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Fabrice Muamba has admitted he has never got over the incident which saw his heart stop beating for more than an hour after collapsing in an FA Cup quarter final nearly a decade ago.

The former Bolton midfielder was speaking after Christian Eriksen suffered a cardiac arrest in the first half of Denmark’s Euro 2020 clash with Finland in Copenhagen.

Eriksen was given life-saving medical treatment on the pitch, before being transported to a nearby hospital where tests are ongoing.

Muamba was just 23 when he collapsed against Tottenham at White Hart Lane, miraculously surviving after his heart had stopped beating for 78 agonising minutes.

Now aged 33, Muamba has an idea of how Eriksen will be feeling and admitted that the incident happening where and when it did, may have been the factors that ultimately saved his life.

Christian Eriksen received life-saving treatment on the pitch after collapsing against Finland
(Image: Wolfgang Rattay/POOL/EPA-EFE/REX/Shutterstock)

“If this was going to happen anywhere, it was better for it to happen on a football pitch,” Muamba said in an interview with the Telegraph.

“My experience taught me that. The speed and expertise of the medical staff on the scene rescued me from a cardiac arrest in 2012. As did the skill of all those who rushed me to the London Chest Hospital.

“All I could say when watching the television was ‘please Christian, pull through’.

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“It was such a relief to hear Christian had woken up after a few minutes, and that he was in a stable condition.”

After consulting medical experts, Muamba was forced to retire from the game he loves and nine years on, that’s something he has still struggled to come to terms with.

He continued: “I did want to play again, clearly, but at first you consider the future thinking more about your family than career.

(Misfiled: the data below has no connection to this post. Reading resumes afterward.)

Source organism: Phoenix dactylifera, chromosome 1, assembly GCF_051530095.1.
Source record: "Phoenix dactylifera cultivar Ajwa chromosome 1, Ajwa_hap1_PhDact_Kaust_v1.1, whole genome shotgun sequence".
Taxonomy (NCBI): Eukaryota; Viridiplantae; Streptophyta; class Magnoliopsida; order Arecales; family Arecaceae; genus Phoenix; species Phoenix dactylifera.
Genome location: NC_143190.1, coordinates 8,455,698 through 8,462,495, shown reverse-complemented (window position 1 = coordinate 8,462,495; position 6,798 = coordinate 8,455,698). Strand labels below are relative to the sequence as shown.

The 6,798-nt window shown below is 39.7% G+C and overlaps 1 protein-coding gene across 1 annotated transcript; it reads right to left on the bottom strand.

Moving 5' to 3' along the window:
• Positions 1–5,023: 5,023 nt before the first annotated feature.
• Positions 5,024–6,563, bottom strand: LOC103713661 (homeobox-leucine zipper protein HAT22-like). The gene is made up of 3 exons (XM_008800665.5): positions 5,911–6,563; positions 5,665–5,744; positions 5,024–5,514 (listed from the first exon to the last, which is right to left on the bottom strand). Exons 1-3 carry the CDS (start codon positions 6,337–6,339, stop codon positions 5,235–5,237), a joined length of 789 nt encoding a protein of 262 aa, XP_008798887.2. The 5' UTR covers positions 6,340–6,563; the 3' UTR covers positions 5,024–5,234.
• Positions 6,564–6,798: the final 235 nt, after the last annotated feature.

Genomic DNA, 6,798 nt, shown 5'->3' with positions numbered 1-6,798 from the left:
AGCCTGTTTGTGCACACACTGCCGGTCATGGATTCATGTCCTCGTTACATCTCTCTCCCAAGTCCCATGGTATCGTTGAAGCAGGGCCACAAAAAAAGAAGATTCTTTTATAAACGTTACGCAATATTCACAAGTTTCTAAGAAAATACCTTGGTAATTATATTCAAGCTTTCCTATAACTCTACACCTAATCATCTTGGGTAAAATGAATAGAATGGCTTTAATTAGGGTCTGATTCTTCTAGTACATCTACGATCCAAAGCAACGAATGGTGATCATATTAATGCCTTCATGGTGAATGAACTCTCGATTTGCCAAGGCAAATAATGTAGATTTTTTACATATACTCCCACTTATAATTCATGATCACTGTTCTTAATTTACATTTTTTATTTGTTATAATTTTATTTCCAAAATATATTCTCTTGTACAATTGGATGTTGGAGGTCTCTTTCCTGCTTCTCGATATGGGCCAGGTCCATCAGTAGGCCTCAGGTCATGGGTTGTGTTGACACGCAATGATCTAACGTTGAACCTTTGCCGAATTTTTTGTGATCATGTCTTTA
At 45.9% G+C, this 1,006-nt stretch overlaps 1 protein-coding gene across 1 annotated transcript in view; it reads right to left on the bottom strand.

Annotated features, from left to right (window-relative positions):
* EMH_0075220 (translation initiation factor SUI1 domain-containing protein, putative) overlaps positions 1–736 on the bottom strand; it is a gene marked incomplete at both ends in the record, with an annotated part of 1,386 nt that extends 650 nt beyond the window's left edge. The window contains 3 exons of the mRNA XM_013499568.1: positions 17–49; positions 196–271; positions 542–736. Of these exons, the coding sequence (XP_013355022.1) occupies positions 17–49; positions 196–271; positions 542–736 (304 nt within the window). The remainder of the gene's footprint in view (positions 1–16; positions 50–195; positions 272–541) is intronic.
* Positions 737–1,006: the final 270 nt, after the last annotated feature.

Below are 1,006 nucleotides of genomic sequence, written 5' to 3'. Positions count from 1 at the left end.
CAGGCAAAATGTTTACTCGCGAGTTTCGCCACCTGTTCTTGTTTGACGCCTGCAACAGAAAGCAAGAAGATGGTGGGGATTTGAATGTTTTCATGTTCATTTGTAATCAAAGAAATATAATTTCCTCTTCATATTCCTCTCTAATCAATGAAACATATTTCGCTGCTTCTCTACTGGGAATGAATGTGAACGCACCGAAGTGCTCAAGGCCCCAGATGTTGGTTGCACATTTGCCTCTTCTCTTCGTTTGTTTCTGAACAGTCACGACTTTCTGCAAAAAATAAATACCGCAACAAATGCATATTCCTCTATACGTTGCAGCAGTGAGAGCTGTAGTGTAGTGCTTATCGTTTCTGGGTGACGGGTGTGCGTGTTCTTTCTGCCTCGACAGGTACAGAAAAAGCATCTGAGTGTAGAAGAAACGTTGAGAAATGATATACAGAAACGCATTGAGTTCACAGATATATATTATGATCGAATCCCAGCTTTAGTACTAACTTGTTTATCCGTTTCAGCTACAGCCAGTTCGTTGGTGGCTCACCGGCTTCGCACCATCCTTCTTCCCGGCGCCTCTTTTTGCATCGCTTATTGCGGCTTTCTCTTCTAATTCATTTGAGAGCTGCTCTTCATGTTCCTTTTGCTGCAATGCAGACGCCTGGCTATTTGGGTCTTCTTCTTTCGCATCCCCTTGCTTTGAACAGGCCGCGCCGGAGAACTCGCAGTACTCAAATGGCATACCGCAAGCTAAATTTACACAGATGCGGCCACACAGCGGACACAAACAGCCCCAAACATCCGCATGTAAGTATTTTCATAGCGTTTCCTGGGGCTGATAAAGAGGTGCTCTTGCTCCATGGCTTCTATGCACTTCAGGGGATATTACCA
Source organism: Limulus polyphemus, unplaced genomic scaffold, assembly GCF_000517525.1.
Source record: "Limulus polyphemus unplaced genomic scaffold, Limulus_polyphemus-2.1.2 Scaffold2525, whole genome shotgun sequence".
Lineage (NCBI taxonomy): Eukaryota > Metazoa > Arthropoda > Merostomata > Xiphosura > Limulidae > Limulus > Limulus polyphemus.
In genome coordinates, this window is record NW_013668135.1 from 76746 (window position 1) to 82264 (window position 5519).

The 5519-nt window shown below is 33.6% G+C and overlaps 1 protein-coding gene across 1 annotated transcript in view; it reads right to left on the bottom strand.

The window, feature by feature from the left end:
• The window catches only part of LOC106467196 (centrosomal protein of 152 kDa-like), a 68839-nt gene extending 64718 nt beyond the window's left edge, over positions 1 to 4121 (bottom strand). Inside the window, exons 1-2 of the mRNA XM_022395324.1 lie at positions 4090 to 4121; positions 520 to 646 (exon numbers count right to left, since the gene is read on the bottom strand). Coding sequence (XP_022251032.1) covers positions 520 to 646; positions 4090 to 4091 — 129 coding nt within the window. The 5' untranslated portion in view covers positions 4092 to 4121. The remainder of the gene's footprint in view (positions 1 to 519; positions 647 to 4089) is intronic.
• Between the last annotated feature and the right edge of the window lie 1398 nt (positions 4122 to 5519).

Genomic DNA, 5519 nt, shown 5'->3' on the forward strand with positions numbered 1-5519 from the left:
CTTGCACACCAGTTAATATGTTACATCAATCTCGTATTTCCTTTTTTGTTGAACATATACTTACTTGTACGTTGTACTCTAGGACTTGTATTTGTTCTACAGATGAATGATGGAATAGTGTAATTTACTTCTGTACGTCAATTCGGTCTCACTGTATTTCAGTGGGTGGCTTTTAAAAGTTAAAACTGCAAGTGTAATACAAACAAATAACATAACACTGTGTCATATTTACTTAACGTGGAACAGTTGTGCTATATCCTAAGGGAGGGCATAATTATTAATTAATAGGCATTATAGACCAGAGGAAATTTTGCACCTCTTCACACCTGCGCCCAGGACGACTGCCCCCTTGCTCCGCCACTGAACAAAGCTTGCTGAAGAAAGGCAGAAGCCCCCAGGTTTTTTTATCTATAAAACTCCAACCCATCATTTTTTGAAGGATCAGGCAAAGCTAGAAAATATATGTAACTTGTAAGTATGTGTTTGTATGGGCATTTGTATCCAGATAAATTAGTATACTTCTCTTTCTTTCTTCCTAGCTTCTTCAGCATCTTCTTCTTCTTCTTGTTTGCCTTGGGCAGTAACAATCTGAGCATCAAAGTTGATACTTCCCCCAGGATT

“There was so much more to consider before even thinking about playing again, as much as you want to.

Fabrice Muamba had to retire from football after suffering a cardiac arrest back in 2012

“You speak to all the specialists, gather all the information and think about what is best for your health, your family and the rest of your life.

“I still need check-ups every six months. Really, I don’t think I will ever get over what happened that day. It is always in the back of my mind.

“It is impossible to forget and you need counselling to cope with that.”

Muamba labelled the people that saved him back in 2012 as his ‘Guardian Angels’ and paid tribute to those both inside the Parken Stadium and across the wider footballing world for the support they have offered Eriksen.

“Christian will never forget those people. Nor will he forget the outpouring of his support for him,” Muamba added.

“The whole of football came together for Christian. I am sure Christian was on his former team-mate Harry Kane’s mind going into the Croatia game.

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“It shows the power of football, and the common ground there is between us.”

The Danes would go on to lose their opener after being forced to resume the fixture, but as Muamba rightly concluded, the result on the pitch was the least important aspect of an emotional night in Copenhagen.

“Whatever else happens in this tournament, the best result has already happened if Christian emerges from this healthy.”